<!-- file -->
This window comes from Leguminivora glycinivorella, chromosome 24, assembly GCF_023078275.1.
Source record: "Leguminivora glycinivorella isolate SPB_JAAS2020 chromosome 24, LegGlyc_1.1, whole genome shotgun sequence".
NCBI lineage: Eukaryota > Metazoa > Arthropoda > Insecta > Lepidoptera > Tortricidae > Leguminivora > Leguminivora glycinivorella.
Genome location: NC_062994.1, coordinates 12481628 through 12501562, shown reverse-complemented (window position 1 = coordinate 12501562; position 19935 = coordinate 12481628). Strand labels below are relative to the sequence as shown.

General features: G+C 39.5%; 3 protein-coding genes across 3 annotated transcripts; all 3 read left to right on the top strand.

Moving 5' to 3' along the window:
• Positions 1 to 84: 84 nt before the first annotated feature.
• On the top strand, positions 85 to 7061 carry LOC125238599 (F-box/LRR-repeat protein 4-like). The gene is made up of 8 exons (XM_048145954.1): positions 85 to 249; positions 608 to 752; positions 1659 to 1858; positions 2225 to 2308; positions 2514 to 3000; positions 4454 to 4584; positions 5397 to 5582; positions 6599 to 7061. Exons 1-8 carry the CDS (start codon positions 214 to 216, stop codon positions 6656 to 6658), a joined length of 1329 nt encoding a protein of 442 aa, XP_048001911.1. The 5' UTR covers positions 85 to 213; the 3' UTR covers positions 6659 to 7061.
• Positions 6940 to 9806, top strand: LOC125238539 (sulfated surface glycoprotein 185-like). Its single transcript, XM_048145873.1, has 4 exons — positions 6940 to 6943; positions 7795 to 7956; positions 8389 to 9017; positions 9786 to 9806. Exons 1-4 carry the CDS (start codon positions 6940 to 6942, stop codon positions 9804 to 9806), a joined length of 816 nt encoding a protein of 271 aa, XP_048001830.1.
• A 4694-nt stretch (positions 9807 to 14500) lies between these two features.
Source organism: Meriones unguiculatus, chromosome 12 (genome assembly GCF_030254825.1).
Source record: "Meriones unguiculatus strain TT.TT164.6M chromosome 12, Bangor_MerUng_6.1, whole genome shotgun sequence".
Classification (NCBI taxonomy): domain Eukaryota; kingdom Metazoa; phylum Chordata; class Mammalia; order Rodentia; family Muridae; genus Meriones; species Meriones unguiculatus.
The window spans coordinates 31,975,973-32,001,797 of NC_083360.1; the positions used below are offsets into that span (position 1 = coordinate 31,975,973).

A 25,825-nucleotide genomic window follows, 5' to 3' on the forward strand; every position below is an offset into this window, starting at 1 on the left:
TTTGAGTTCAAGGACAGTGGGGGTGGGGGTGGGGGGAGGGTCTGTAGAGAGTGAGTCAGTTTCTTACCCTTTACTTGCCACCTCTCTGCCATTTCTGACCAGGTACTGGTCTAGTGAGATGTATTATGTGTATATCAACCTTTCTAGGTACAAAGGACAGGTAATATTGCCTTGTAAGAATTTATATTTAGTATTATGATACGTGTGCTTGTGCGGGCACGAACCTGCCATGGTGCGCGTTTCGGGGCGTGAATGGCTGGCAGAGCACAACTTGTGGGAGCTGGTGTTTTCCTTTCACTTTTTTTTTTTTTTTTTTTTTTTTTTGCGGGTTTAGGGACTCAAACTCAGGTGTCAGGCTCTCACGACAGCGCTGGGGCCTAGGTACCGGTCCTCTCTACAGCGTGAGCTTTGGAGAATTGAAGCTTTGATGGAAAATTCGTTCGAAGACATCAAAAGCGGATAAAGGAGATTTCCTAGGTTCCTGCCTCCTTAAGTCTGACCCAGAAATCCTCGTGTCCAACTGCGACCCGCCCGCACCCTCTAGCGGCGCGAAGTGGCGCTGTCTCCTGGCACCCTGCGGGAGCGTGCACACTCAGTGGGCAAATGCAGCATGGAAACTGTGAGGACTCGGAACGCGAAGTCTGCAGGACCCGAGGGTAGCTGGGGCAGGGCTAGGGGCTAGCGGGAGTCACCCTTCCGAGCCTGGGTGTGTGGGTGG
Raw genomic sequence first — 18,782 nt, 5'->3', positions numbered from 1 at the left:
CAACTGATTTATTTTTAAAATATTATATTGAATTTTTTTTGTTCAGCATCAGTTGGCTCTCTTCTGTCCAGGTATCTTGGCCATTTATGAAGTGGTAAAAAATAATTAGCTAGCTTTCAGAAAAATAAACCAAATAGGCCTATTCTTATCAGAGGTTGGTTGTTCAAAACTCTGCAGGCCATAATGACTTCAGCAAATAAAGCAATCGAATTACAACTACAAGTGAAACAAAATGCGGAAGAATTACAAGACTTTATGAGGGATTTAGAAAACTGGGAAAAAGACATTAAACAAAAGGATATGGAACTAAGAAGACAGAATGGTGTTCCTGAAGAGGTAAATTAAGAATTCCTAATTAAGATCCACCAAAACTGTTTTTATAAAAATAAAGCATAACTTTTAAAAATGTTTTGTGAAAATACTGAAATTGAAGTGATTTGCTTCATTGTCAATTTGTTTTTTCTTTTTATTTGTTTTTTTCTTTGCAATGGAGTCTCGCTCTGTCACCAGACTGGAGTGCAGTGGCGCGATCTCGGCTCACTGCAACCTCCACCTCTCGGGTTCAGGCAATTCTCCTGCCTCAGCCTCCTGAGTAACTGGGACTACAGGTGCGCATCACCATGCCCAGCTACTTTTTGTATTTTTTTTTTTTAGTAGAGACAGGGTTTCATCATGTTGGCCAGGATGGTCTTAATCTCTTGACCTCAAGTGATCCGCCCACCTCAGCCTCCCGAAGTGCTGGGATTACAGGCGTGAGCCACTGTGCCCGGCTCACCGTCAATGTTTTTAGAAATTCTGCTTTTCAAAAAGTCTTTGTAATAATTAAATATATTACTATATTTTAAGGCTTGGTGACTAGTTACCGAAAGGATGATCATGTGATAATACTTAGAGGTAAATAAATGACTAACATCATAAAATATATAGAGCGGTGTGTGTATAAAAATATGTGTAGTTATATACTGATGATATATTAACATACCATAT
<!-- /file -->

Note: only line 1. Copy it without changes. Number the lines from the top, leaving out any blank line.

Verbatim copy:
This window comes from Leguminivora glycinivorella, chromosome 24, assembly GCF_023078275.1.